The Committee To Protect Journalists denounced Vietnam’s abduction of blogger Thai Van Duong on Thai soil and called on the Thai government to clarify the situation.
NEWS & ANALYSIS
Vietnam weaponized the law to punish environmental activists. Washington Post Editorial Board; April 21, 2023: The four were all involved in a campaign between February and March of 2021, challenging entrenched interests and the state’s plan to expand coal-fired power plants. Vietnamese law was vague on the question of whether local nongovernmental organizations had to pay corporate income tax. Until the arrests, it was common practice for them not to pay tax on funds received from abroad, according to the Project 88 report. This gave the authorities an opening to arrest the environmentalists.
Is a US-Vietnam Strategic Partnership Likely to Happen Soon? The Diplomat; Huynh Tam Sang and Vo Thi Thuy An, April 21, 2023: By and large, Vietnam views Washington’s excessive focus on press freedom, religious freedom, and human rights as an internal intrusion and potential threat to Vietnam’s political security. … Yet, Blinken announced in November that Vietnam would be placed on a “Special Watch List” for flagrant breaches of religious freedom. Then, as part of his journey to Hanoi, Blinken went to a monastery, which acted as a subtle confirmation on that account. Even worse, the Biden administration, which has claimed to place human rights at the forefront of its foreign policy, has not demonstrated any willingness to put Vietnam’s human rights record aside in order to upgrade ties.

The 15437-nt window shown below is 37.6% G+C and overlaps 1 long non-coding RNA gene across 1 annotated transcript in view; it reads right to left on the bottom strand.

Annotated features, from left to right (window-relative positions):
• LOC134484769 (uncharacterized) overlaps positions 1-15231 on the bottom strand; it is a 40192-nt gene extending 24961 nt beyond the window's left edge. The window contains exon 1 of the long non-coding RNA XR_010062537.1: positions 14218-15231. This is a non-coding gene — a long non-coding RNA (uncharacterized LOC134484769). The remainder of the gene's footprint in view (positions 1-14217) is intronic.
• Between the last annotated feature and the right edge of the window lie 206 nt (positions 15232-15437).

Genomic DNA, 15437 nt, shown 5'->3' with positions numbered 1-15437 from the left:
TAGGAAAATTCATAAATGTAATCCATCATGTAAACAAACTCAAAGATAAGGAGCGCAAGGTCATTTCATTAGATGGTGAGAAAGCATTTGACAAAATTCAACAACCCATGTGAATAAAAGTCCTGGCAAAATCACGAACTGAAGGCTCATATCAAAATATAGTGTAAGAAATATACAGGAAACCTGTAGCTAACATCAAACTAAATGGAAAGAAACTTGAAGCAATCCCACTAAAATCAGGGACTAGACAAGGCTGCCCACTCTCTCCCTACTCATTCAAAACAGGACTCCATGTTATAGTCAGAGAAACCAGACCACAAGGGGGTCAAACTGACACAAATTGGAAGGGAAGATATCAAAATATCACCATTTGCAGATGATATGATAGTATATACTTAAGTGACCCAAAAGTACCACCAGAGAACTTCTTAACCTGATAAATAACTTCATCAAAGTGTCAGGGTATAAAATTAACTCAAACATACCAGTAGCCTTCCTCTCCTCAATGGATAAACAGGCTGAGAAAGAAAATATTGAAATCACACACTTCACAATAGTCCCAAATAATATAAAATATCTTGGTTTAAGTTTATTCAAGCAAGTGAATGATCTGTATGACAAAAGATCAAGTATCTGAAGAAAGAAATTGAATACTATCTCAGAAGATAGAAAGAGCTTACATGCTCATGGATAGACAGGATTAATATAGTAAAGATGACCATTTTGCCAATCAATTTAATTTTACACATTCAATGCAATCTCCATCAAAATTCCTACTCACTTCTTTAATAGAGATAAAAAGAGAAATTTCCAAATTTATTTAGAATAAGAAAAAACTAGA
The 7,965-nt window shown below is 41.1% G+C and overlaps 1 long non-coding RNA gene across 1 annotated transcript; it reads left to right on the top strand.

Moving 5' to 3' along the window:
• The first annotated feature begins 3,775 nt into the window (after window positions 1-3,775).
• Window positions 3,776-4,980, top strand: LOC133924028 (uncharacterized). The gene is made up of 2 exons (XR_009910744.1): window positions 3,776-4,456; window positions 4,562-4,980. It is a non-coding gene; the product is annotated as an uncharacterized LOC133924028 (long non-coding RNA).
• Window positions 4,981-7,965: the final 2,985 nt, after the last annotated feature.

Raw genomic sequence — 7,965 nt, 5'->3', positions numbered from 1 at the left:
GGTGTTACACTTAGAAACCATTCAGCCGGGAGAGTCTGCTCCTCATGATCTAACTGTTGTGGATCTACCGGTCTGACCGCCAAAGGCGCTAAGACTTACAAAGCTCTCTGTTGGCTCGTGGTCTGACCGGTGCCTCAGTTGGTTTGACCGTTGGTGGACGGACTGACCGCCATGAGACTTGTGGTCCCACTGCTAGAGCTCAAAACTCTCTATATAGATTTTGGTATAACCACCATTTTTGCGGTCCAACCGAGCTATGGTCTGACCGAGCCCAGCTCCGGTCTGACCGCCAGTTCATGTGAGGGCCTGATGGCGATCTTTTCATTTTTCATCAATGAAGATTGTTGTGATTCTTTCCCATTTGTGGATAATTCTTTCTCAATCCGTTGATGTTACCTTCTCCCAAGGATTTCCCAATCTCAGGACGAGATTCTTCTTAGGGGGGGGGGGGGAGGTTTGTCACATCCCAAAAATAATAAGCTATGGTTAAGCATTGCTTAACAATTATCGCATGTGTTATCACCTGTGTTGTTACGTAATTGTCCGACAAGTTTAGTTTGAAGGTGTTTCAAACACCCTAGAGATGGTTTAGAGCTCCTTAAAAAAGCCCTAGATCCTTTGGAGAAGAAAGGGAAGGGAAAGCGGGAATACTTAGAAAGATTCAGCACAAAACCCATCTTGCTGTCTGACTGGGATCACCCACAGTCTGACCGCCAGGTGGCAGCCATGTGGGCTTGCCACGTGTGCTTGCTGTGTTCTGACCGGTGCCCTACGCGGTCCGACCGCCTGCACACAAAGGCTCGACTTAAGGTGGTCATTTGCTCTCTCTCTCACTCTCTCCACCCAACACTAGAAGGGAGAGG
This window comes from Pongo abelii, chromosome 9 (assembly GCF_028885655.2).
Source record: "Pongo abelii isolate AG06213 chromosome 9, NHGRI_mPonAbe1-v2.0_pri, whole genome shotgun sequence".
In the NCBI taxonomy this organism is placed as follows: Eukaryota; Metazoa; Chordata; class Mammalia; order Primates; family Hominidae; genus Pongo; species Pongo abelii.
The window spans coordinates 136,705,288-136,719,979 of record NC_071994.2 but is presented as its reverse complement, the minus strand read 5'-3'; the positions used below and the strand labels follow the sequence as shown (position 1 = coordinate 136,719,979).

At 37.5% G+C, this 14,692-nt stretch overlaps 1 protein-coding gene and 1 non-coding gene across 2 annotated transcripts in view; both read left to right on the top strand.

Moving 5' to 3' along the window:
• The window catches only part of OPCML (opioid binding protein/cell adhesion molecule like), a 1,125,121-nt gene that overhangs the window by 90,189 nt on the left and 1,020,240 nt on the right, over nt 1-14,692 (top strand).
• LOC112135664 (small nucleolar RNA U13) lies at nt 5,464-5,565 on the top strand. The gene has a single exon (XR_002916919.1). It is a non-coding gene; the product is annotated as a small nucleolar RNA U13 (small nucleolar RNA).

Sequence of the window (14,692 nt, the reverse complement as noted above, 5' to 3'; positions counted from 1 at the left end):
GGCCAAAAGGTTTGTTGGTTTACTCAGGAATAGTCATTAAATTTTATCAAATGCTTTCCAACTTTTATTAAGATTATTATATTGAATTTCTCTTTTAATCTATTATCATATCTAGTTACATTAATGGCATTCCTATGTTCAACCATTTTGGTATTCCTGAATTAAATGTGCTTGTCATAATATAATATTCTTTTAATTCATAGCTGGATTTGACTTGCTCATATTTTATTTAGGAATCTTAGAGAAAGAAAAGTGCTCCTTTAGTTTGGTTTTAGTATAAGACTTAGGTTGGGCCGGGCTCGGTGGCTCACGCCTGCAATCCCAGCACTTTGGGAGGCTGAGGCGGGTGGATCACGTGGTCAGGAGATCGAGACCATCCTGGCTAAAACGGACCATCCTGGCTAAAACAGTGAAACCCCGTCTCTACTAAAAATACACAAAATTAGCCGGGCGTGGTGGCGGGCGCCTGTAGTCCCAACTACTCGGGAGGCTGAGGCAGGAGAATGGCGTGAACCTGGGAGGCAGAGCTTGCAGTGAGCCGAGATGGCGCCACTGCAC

Vietnam orders media to scrub all content about prominent writer’s death. RFA Vietnamese; April 21, 2023: Tien was a member of the Independent Literature Association’s Advocacy Committee, or ILAAC, which was established in 2014 and has 60 members. Members say it is often harassed by authorities, and state media have reported that it is an illegal organization set up by hostile forces to oppose the Communist Party and the Vietnamese government. … “[It’s] true. I received the info from a journalist friend of mine and I’ve read the directive,” Hoang Dung, a member of the ILAAC told RFA’s Vietnamese Service. The directive, which Dung forwarded to RFA, was worded as follows: “In regard to Mr. Dang Tien, who has passed away in France, media organizations are requested not to cover the news (and if they have done so, their stories should be removed immediately) as this person joined an organization against the Party and the Vietnamese government (the Independent Literature Association). Best regards.”